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23rd Jun 2018

Draghi puts the ball in Spain's court on ECB bond-buying

The European Central Bank is ready to deploy its new bond-buying scheme if Spain requests it and signs up to "conditionality," which would not be any harsher than what the country is already doing, European Central Bank (ECB) chief Mario Draghi said on Thursday (4 October).

"We are ready to undertake Outright Monetary Transactions, once all the prerequisites are in place," he said at a press conference after the monthly meeting of the bank's governing council, which took place in the capital of Slovenia, Ljubljana.

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The so-called "OMT" programme was first hinted at in August and would provide an unlimited backstop to countries like Spain struggling with too high borrowing costs but which are not under a full bailout.

For the bond-buying to take place, however, the Spanish government has first to ask for the financial assistance and to sign a memorandum of understanding with eurozone finance ministers, outlining deadlines for ongoing fiscal and labour market reforms.

Madrid has so far hesitated in asking for the bond-buying for fear markets would interpret it as a full-blown bailout.

But Draghi made it clear that the strings attached do not have to be harsher than the austerity measures already underway in Spain.

"There is a tendency to identify conditionality with harsh conditionality. But conditionality does not need to be punitive. There can be great social benefits to it," he said.

Conditionality is essential for the ECB to preserve its independence from politics, as enshrined in its founding treaty. In case a government fails to deliver on the reforms it signed up to, the bank would halt the bond-buying scheme, Draghi explained.

Making the actual request for the first OMT is now "up to the Spanish government and the other euro area governments to decide," he added.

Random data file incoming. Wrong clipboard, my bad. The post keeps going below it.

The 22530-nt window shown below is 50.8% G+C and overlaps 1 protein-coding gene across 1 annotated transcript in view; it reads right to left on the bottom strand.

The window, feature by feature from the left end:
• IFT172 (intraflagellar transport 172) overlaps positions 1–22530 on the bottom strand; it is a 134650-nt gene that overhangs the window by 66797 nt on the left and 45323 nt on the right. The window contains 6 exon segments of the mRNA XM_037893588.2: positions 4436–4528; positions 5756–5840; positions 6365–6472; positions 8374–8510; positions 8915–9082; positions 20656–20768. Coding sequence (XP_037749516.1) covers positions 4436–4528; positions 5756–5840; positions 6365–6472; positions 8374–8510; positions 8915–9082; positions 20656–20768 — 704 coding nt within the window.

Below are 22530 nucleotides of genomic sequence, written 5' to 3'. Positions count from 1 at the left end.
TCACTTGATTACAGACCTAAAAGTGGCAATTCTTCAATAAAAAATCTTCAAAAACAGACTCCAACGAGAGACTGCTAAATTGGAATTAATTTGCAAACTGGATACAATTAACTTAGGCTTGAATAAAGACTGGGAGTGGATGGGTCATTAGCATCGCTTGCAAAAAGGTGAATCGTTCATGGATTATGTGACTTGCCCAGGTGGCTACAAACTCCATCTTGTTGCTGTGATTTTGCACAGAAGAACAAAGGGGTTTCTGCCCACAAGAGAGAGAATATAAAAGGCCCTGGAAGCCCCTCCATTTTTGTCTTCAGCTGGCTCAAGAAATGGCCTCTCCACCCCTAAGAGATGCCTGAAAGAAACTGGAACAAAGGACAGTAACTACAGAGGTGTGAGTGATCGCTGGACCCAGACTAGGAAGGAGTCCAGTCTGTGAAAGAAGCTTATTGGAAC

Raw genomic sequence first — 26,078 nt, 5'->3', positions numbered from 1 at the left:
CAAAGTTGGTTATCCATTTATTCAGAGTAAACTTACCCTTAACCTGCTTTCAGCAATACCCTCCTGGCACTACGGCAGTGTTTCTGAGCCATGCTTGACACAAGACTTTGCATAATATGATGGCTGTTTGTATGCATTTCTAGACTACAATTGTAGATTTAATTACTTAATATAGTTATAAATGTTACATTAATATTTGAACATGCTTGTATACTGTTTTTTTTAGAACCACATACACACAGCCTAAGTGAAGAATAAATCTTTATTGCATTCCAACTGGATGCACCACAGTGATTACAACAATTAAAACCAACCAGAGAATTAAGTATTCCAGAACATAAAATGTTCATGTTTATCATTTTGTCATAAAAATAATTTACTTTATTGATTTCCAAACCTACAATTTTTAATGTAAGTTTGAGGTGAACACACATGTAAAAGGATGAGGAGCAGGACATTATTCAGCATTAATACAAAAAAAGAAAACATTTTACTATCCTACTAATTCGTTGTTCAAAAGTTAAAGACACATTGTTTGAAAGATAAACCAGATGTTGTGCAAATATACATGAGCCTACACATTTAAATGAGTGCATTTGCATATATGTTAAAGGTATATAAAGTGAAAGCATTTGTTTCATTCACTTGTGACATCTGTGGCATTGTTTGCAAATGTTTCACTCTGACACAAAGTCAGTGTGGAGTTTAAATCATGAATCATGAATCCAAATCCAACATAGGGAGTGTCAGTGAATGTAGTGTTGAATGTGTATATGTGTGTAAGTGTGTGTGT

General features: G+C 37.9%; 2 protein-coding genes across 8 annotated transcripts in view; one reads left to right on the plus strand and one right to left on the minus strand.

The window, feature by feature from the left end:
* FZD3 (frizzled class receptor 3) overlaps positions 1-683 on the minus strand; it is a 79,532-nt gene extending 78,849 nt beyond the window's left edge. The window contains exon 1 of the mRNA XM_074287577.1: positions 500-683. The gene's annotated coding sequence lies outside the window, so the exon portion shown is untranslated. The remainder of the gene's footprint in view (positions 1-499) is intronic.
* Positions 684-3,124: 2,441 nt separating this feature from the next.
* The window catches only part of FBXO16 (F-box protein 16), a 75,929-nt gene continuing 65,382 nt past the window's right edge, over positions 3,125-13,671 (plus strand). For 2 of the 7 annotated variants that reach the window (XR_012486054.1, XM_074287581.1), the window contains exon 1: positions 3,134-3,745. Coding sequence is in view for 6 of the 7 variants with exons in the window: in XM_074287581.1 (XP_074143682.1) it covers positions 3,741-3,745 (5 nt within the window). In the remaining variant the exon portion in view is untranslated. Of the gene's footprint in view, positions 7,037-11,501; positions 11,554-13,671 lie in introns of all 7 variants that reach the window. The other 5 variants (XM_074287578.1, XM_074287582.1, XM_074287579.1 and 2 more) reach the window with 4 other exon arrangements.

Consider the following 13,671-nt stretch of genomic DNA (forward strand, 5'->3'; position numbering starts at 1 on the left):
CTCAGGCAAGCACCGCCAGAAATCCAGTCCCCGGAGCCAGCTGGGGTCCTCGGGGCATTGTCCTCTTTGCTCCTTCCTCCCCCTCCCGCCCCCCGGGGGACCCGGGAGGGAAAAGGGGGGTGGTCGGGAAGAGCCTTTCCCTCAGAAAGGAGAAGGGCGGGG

He also clarified that Portugal would not qualify for this scheme because it has not yet gained "full market access," even though he praised the bailed-out country for its reforms and for managing to sell a five-year bond on Wednesday, the first time since June 2011.

On Greece, Draghi ruled out any ECB involvement in a possible further debt restructuring. "We have said several times that any restructuring of our holdings would qualify as monetary financing," he said.

The ECB governing council also decided to keep the key interest rate at 0.75 percent, unchanged in three months. Unaware his microphone was still on, Draghi noted: "This was a dull press conference."

"With the OMT, the ECB has tackled and exorcised fears of an imminent eurozone break-up. For the time being, the ECB can lean back, watch and twiddle thumbs," ING economist Carsten Brzeski commented after the event.

Spain in wait-and-see mode as recession worsens

Spanish Prime Minister Mariano Rajoy on Tuesday said his government has not yet taken a decision on asking for European help in refinancing its debt, pending a key meeting of the European Central Bank next week.

Analysis

Spain's bailout dilemma: not if, but when and how

Markets rallied on Tuesday when two German lawmakers suggested Berlin is warming to the idea of a Spanish bailout. But the wait-and-see game in Madrid is likely to take a few weeks longer.

Greece and creditors proclaim 'end of crisis'

After late-night talks, the Eurogroup agreed on a €15bn disbursement and debt relief measures for Greece, while setting out a tight monitoring when the bailout ends in August.

Opinion

The risks behind the 'green bond' boom

The EU should not overuse the financial system in order to achieve environmental goals, or it risks the emergence of a green bond bubble which would be detrimental to the financial sector and hinder the achievement of climate targets.

Opinion

Eurozone needs institutional reform

Both the examples of Greece and Italy test the limits of a system with inherent weaknesses that feeds internal gaps, strengthens deficits and debts in the European South, and surpluses in the European North respectively.

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